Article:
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AMD Radeon R9 Nano Review

Results: Power Consumption And Efficiency

Idle/2D Desktop

We aren’t going to spent a lot of time in this section since very little changes from the Radeon R9 Fury X. The Nano’s pleasantly low power consumption of 10 to 12W at idle is one of the best results we’ve ever measured for an AMD graphics card in this performance range. Multiple monitors don’t change the story either, similar to what we saw from the Fury X.

MinimumMaximumAverage
PCIe1W21W7W
Motherboard 3.3V0W2W1W
Motherboard 12V0W11W3W
Graphics Card Overall1W27W11W

Gaming / 3D Operation

Here's where the story gets more interesting. AMD states a typical power consumption of 175W. With a cold card, we actually hit this number, which is great if you’re living in northern Alaska and love to keep your windows open. For everybody else, AMD's specifications prove elusive as soon as a full load, 4K resolution and a warm card come into play. The additional 8W of leakage current doesn't sour us on the Nano's power result, though.

Let’s take a look at the power numbers we measured across the entire benchmark suite and compare them to Nvidia's GTX 970 Mini (OC).

The highest power consumption was reported in Metro Last Light and Thief. We used long scenes for those measurements, not just short sections with uncharacteristically high spikes. Our reasoning will become clear in the stress test section below.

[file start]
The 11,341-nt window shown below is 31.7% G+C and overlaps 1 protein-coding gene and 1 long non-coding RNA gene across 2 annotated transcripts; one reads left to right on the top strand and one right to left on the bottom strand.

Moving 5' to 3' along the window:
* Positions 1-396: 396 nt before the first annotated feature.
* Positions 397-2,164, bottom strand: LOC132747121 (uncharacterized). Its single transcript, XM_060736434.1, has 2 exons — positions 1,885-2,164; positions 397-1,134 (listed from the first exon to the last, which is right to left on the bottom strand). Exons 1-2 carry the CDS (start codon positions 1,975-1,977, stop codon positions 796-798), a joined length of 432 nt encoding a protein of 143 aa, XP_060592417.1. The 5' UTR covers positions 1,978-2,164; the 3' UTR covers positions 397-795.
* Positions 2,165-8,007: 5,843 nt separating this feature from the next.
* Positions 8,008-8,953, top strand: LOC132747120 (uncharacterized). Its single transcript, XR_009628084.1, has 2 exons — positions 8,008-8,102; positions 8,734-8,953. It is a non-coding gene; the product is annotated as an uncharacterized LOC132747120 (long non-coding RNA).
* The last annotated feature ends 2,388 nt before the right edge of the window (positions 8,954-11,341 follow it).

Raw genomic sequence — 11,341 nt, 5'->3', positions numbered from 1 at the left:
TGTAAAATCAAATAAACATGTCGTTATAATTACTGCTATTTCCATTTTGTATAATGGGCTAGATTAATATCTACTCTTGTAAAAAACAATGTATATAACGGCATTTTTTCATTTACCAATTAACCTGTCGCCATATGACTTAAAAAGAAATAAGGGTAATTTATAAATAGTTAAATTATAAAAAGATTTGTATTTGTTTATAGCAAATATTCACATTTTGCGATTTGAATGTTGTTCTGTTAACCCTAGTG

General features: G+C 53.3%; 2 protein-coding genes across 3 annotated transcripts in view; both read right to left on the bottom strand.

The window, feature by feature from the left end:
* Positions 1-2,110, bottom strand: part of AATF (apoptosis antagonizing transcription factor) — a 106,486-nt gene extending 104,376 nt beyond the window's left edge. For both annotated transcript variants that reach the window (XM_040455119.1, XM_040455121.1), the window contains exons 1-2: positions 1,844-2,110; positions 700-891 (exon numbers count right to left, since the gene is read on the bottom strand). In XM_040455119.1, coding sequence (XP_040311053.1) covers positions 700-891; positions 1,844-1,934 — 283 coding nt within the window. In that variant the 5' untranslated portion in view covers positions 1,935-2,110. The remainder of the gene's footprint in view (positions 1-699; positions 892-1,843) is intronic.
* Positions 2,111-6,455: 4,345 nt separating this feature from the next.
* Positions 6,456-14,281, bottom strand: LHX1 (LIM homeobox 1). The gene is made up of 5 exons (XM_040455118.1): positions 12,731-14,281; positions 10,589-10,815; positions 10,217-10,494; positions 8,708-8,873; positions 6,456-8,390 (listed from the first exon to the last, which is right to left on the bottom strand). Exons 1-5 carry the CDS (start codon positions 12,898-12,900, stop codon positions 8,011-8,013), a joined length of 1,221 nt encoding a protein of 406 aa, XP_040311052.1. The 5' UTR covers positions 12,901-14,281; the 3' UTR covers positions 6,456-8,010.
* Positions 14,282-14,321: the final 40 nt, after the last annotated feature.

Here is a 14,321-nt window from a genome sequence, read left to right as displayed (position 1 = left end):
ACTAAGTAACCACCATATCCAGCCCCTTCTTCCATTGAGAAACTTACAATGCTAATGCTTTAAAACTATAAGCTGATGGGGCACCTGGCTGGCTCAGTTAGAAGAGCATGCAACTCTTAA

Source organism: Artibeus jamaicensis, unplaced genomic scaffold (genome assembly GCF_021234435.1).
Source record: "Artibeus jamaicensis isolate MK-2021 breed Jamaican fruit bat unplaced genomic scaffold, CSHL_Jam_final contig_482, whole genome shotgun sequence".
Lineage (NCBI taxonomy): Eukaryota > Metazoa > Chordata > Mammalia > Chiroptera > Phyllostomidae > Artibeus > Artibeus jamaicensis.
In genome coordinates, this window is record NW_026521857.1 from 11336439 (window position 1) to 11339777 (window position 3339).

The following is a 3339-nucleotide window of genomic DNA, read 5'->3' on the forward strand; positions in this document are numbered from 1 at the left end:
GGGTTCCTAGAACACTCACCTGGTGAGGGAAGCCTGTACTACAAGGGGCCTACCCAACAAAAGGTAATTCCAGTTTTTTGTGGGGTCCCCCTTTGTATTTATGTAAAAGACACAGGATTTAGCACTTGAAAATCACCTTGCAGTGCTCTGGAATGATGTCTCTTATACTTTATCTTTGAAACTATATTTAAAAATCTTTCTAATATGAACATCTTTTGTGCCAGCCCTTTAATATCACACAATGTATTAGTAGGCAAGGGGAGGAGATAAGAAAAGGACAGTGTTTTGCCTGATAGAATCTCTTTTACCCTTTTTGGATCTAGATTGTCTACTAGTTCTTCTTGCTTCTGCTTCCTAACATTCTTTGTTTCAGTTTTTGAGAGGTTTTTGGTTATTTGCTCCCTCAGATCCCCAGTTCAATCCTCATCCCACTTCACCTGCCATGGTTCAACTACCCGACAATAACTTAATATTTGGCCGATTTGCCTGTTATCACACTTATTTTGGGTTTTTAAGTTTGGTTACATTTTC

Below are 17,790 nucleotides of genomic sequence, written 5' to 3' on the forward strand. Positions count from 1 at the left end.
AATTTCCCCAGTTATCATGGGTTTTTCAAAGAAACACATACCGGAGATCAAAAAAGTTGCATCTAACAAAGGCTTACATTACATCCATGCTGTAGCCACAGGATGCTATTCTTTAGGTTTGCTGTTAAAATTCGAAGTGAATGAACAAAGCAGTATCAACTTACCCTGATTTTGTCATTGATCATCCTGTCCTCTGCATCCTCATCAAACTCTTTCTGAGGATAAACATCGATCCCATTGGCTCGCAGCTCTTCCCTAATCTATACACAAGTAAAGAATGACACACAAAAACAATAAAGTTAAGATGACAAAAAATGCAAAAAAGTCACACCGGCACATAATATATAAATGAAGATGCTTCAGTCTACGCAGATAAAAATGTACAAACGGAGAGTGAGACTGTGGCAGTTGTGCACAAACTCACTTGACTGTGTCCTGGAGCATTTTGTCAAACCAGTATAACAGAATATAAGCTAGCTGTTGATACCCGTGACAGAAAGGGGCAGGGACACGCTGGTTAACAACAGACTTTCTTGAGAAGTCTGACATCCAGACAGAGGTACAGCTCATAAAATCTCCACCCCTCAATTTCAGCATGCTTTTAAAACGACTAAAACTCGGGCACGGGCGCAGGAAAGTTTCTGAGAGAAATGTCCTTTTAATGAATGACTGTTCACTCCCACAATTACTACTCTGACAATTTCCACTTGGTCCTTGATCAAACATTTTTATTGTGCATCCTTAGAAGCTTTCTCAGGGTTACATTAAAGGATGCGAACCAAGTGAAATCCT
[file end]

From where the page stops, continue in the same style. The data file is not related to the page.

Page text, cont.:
But let’s go back to gaming. We’re puzzled by the bars’ evenness. It’s not a secret that Nvidia’s GPU Boost is restrictive when it comes to hitting power targets. Up until now, AMD seemed fairly contrarian. But these results make it look like AMD is putting its foot down as well. You no longer see bursts of power consumption in certain scenes.

What about the gaming performance to go along with these figures? We just saw that AMD's Radeon R9 Nano consumes more power than the GTX 970 Mini (OC) on average. Putting this into context with frame rates gives those numbers a different spin.

It turns out that the Radeon R9 Nano uses more power, but also provides more performance than the Nvidia GTX 970 Mini (OC). So what happens if we calculate the ratio of the two numbers to get watts per FPS?

No doubt, the resulting graph will cause a lot of head-scratching. The Nano’s efficiency is better in one game, similar in two games and not far behind in all the other games compared to Nvidia's GeForce GTX 970 Mini (OC). The exception is Ashes of the Singularity, and the reason why was covered on the previous page. Here’s the efficiency graph:

There’s simply no comparing this to the Radeon R9 Fury X or AMD’s Hawaii-based graphics cards. AMD is declaring war on power companies, it seems. Power Tune with a real and restrictive limit finally works like it’s supposed to.

For those who like their details, we’re also showing the usual gaming loop measurements. The individual rails’ power consumption numbers, including peaks, can be found right here:

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 MinimumMaximumAverage
PCIe20W413W165W
Motherboard 3.3V0W2W1W
Motherboard 12V3W43W19W
Graphics Card Overall33W437W186W

A Stress Test that’s Really Not a Stress Test